July 25, 2017 8:48 pm
Updated: July 27, 2017 3:08 pm

Tourists stay away from Osoyoos because of unfounded wildfire concerns


South Okanagan towns like Osoyoos are noticing that images of wildfires raging across parts of the B.C. Interior, along with a province-wide state of emergency, don’t do many favours for tourism.

Operators say they’re seeing a drop in vacationers, even though the closest wildfire is burning more than 100 kilometres away, near Princeton.

At the Island View RV resort, owner Dawna Elsasser is dishing out fewer scoops of ice cream than normal for this time of year.

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While the resort is full, business at the general store is down approximately 30 per cent due to less foot traffic.

“Definitely our store, our paddle board kayak rentals, our ice cream sales, things like that, and it just goes to show there is way less traffic in the area,” Elsasser said.

That’s a pretty big hit during the height of summer, which is a crucial time for small, tourism-related businesses to make their money.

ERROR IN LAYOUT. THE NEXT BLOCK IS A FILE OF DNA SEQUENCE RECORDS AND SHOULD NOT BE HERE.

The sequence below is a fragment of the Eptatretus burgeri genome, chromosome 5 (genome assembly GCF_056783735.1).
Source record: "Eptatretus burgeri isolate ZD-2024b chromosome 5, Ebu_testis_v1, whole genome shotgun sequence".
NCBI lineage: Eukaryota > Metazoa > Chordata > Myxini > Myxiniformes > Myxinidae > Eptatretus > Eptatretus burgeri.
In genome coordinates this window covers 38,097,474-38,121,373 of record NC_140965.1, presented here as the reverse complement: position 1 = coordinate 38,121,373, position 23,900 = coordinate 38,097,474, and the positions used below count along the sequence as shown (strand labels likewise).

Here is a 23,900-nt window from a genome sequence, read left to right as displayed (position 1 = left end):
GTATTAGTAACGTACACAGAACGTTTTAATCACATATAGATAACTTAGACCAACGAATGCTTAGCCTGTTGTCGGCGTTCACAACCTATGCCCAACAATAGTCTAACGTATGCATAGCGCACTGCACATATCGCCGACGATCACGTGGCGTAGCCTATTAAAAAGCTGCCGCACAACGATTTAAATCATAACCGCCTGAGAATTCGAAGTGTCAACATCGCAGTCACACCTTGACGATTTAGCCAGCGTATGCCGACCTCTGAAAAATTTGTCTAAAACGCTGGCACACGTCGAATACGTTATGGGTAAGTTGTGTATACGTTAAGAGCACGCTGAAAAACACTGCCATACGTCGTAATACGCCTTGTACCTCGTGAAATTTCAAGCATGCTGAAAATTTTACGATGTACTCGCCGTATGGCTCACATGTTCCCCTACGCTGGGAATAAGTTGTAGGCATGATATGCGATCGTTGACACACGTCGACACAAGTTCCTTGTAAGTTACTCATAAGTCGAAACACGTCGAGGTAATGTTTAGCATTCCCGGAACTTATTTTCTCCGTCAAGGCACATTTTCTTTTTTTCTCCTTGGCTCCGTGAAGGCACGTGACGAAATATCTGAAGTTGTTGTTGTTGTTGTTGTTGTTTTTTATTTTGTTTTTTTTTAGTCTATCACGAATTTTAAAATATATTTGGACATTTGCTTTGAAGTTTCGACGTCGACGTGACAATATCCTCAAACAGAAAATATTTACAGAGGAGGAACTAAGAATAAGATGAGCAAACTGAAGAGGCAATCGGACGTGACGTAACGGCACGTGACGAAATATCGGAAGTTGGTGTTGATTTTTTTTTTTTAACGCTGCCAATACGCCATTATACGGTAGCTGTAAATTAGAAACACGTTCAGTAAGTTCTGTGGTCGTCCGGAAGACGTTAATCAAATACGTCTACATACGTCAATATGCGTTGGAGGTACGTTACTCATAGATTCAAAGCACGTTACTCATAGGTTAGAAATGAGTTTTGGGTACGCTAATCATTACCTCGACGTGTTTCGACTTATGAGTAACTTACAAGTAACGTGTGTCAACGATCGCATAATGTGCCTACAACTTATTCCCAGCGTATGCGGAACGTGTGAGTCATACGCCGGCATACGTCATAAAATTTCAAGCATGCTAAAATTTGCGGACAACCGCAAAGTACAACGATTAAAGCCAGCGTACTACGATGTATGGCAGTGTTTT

“The summer months are absolutely crucial there is two months where businesses rely on that revenue they rely on the tourists they rely on the people coming to town,” she said.

The Osoyoos golf club has also recorded a 30 per cent drop in business in the past 10 days.

The Thompson Okanagan Tourism Association said a similar story is unfolding across the Interior.

“It really happened the first week of July when the fires were at their initial height in our northern part of the province, and when the provincial-wide state of emergency happened, a lot of confusion over what that means,” said vice-president Ellen Walker-Matthews.

Osoyoos tourism operators want the public to know the beaches are pristine, the weather is beautiful, and the opportunities for water sports are endless.

“I would really just like to tell people that Osoyoos is open for business,” Elsasser said.

© 2017 Global News, a division of Corus Entertainment Inc.

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